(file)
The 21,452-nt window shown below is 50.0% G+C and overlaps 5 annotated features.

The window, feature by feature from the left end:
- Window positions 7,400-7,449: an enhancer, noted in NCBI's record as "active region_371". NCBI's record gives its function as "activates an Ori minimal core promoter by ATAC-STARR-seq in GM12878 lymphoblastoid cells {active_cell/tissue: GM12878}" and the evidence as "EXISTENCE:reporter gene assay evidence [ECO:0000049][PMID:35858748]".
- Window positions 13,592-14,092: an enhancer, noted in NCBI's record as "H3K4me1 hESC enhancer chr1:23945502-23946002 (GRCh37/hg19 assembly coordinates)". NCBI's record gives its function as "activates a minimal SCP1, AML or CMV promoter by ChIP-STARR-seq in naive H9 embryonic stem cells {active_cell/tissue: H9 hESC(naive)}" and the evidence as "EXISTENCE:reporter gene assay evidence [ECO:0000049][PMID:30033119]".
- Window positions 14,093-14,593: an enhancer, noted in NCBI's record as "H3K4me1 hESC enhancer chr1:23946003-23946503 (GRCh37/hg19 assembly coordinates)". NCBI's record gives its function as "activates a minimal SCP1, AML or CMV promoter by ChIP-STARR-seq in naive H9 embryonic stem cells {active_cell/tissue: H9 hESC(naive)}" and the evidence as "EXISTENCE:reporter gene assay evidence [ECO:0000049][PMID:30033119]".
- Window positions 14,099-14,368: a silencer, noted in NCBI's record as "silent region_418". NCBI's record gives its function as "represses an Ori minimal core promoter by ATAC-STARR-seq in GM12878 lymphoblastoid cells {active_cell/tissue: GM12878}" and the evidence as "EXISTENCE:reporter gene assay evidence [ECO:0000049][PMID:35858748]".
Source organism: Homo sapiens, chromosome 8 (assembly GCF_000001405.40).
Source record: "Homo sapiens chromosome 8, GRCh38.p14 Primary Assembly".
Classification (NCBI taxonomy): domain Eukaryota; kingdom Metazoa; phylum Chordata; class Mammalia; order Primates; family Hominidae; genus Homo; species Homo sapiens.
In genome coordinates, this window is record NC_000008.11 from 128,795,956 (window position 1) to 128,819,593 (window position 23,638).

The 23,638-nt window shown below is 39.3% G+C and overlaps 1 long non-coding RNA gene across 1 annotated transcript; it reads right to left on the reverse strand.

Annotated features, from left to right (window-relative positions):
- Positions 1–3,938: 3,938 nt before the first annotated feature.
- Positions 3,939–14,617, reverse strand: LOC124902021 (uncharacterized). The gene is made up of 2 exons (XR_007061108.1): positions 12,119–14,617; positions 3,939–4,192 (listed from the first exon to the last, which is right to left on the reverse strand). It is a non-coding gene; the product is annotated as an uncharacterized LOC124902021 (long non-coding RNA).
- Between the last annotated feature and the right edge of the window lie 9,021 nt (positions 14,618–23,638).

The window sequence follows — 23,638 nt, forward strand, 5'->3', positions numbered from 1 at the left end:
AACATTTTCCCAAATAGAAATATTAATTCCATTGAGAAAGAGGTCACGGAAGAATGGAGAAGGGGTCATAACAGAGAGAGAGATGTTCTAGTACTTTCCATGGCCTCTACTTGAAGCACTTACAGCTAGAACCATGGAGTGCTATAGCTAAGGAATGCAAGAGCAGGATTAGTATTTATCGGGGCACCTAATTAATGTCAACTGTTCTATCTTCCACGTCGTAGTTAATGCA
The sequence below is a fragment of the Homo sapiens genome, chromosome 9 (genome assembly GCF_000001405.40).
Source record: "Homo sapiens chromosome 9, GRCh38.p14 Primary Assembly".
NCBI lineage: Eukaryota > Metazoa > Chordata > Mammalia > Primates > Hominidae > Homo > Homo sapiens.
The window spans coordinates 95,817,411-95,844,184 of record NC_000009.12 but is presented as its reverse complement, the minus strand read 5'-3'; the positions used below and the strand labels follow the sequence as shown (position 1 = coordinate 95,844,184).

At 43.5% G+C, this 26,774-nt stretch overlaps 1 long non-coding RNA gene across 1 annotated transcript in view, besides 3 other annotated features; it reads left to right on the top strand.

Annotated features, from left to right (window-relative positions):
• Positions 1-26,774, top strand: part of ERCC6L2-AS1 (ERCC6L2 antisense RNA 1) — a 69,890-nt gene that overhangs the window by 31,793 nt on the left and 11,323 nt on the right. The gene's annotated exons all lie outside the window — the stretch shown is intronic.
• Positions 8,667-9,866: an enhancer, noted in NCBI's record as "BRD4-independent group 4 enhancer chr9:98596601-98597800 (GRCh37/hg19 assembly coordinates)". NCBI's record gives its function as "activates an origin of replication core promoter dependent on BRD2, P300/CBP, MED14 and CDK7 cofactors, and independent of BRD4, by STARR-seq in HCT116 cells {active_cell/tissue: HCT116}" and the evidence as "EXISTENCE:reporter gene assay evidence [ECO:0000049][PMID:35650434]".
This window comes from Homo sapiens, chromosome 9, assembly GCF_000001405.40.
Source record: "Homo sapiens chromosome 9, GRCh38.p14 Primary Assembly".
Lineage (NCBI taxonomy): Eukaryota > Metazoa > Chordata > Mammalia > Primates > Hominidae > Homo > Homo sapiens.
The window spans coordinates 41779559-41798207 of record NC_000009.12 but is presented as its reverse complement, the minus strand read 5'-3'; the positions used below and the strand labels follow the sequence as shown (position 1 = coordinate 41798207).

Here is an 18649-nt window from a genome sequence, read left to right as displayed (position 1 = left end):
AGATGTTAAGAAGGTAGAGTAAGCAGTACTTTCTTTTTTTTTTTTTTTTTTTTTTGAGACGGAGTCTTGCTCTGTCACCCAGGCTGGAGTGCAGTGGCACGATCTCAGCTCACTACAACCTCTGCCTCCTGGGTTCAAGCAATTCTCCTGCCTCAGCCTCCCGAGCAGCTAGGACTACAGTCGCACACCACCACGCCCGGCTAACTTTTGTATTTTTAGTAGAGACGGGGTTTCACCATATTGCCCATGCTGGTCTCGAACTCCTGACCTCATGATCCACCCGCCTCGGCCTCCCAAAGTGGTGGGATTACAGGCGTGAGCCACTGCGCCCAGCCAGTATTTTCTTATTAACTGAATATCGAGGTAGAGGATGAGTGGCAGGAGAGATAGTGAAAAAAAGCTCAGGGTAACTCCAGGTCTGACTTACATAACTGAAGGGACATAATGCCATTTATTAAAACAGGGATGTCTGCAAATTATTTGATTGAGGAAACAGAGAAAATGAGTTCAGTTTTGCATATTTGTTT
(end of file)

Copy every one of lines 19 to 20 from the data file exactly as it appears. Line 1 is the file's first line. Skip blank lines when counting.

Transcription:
Source record: "Homo sapiens chromosome 9, GRCh38.p14 Primary Assembly".
NCBI lineage: Eukaryota > Metazoa > Chordata > Mammalia > Primates > Hominidae > Homo > Homo sapiens.